First Battle of Middlewich

First Battle of Middlewich

The First Battle of Middlewich took place on the 13 March, 1643, [The date is adjusted to show the year starting on 1 January but retaining the Julian calendar, and all other dates in this article use this convention. This is type of dating is the norm in modern articles about the English Civil War. See Old Style and New Style dates for more details on this issue.] during the English Civil War, and was fought between the Parliamentarians, under Sir William Brereton, and the Royalist supporters of King Charles I of England, under Sir Thomas Aston. [ [ Sir Thomas Aston] ]


In the summer of 1642 came the final split between the King and Parliament and both sides made preparations for raising an army. Throughout the summer Commissioners of Array for the King and Deputy Lieutenants for Parliament attempted to raise the trained bands and to seize the in every county. During the confusion caused by the troops waiting to be shipped from Chester to Ireland to suppress the rebellion there, Sir William Brereton, the Parliamentary representative in Cheshire, turned to what was virtually recruiting. He found himself opposed by Sir Thomas Aston and all the resident Cheshire nobility and he failed in his attempt to secure Chester for Parliament.

At this time Aston was probably the recognized representative of the King in the county and was able to present the latter with a list of men willing to serve in the King's army. The King decided to base this army at Shrewsbury and when he arrived there on the 20 September 1642 he wrote to Lord Kilmorey, Lord Cholmondeley and "the other of the subscribers for Horse in Cheshire" telling them to deliver their horses into the charge of Aston who was to bring the forces raised to Shrewsbury to join with the main body of the army. Charles made it unnecessary for Aston to leave for Shrewsbury as he instead came to Chester and it was from here that he issued, on the 26 September, an order for the seizure of arms and horses from those people who had carried out Parliament's Militia Ordinance in Cheshire. These were to be delivered to Aston who was able to leave with the King at the head of three troops of horse.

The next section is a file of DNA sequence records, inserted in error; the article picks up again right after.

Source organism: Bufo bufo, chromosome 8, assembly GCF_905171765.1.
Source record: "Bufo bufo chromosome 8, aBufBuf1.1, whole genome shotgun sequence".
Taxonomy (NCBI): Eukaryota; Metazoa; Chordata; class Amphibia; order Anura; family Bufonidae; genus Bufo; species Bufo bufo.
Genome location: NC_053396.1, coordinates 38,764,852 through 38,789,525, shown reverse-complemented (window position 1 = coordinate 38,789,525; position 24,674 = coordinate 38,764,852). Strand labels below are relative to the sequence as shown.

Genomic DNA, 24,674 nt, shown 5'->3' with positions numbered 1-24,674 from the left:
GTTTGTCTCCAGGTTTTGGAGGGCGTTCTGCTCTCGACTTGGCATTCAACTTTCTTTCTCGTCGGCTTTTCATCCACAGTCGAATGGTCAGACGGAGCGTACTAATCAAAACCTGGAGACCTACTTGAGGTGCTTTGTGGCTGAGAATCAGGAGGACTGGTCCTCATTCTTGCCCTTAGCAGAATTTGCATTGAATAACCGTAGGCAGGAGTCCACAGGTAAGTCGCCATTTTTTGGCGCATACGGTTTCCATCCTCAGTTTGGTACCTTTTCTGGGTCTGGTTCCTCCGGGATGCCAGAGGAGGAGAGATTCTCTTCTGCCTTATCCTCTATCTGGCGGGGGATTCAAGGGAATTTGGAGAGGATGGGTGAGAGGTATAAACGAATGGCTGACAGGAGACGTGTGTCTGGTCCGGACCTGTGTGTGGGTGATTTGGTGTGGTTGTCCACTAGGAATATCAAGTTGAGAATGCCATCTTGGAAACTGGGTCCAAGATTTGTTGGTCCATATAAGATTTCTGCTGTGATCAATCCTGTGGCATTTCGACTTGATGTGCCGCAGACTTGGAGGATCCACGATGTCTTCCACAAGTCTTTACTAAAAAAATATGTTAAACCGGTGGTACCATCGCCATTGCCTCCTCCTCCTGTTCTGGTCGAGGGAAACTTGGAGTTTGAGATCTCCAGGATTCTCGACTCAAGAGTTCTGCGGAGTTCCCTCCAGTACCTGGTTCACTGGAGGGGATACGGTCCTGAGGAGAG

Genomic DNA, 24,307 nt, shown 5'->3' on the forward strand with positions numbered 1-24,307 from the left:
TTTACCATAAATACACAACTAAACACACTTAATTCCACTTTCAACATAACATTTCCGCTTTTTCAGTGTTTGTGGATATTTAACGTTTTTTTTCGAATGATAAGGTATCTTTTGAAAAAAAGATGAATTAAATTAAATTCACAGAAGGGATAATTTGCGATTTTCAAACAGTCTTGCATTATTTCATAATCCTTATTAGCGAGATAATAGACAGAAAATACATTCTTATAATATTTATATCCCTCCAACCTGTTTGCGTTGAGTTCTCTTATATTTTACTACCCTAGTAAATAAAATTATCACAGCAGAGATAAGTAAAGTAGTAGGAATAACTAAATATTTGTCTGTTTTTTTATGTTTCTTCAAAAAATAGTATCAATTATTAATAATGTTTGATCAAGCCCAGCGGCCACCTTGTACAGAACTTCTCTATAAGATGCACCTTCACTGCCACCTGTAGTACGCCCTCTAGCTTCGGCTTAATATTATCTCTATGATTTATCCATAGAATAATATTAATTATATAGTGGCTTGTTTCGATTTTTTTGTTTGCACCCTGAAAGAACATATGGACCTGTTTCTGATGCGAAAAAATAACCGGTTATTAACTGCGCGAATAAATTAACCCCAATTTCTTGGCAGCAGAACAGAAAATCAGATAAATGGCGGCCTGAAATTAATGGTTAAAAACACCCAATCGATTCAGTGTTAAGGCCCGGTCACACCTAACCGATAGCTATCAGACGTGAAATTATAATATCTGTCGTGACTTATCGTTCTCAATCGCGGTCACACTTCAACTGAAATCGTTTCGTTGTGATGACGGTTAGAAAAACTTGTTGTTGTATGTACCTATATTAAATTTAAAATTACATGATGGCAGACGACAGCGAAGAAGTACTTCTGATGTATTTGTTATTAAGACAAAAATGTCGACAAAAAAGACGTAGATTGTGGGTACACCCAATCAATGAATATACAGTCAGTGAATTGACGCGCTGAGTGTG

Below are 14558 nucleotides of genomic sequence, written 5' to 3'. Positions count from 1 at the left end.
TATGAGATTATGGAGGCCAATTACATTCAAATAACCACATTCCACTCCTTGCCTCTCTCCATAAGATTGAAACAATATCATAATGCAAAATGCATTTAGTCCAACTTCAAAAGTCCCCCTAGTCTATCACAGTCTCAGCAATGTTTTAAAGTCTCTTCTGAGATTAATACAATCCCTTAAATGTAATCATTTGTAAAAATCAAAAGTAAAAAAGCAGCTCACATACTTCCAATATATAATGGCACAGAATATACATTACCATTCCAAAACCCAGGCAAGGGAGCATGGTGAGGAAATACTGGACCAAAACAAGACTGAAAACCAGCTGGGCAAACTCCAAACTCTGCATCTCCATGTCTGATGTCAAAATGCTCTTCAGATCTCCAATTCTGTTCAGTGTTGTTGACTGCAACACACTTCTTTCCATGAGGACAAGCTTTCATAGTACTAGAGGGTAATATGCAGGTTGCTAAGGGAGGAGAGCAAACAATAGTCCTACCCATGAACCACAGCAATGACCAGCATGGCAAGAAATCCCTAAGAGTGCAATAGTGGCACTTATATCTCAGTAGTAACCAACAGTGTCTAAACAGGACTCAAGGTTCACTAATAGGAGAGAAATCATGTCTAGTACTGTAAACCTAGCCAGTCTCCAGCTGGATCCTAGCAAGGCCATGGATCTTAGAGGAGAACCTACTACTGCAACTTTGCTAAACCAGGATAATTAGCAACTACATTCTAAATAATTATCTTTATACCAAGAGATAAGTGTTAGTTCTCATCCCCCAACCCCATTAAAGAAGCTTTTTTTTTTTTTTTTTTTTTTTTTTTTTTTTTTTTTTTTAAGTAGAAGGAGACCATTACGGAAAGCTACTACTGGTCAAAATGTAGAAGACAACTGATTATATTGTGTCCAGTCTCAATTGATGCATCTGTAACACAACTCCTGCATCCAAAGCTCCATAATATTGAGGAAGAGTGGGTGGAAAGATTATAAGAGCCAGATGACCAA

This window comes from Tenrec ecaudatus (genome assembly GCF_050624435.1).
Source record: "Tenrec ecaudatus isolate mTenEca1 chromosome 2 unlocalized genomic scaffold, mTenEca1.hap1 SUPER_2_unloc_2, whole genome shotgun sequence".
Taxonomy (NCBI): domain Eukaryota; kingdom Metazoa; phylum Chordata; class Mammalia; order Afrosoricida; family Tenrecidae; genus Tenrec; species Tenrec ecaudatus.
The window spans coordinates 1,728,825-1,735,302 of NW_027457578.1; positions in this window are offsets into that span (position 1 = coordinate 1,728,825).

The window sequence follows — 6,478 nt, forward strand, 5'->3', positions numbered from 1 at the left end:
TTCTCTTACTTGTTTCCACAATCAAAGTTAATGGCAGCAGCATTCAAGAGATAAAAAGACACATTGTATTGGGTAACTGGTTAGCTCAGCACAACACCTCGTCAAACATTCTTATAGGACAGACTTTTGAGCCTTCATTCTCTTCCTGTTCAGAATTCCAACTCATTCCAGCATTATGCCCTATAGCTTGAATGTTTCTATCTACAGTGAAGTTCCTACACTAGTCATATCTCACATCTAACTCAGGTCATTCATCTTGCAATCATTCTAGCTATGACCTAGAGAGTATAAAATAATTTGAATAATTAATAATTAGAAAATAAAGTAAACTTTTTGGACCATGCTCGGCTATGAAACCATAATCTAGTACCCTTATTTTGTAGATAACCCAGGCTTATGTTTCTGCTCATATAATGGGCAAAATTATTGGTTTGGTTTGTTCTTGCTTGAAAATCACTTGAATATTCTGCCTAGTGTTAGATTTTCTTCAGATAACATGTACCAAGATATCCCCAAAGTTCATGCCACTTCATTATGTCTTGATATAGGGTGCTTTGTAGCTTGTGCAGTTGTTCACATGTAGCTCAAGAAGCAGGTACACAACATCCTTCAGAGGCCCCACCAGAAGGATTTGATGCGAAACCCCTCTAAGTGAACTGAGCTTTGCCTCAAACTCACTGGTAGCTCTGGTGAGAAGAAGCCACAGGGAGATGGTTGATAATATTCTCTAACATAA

Sir Thomas obviously conducted himself satisfactorily in the campaign culminating in the battle of Edgehill because an order from Prince Rupert in January 1643 refers to him as a colonel of a regiment of cuirassiers, and two days later on the 19 January the King announced that he was sending Aston as a Major-General to Cheshire and Lancashire. Aston's orders were simply stated by Prince Rupert; he was to take his regiment to Shropshire, raise forces of horse and foot there, and then defend Cheshire against the Parliamentary force that was heading to the county from London under the leadership of Sir William Brereton. He was also to seize arms and ammunition for the King's use and "put into execution the laws and customs martial upon all offenders.....for the better preventing of disorders, plunderings and outrages which are often committed by soldiers." He was told to achieve this and return to the main army by the 15 March unless he received orders to the contrary.

The preparations for Aston's march and arrival in Cheshire reveal the King's interest in keeping Cheshire Royalist. The authorities of the areas that Aston was to pass through on his way from Oxford to Cheshire were ordered to provide food and lodgings for his men. The Cheshire Commissioners of Array were also given explicit orders as to what they should do to help Aston. The King explained to them that as the Parliamentarians had rejected the Bunbury Agreement and were sending a force to Cheshire, he was sending Aston and his regiment of horse to protect the county. The Commissioners were to assemble the trained bands and summon Quarter Sessions to decide on a method of raising money to pay the soldiers. They were also to help Aston raise a regiment of dragoons (mounted infantry armed with muskets) and seize arms from "malignants" to arm them. In addition the parishes were to supply horses for mounting them.

Parliament also realised how important Cheshire was and sent Sir William Brereton to raise support for its cause. Professor Eric Ives summed up the importance of Cheshire in a lecture given in July 2001. Geographically Cheshire lies between the Pennines and the Welsh hills and so whoever controlled Cheshire controlled the north – south corridor. For Parliament the control of Cheshire would mean separating the King's northern supporters from the King and his army at Oxford. It could also stop the King bringing in reinforcements from his Irish army through the port of Chester. ' [ Lecture given to the worldwide Brereton Family Reunion] ]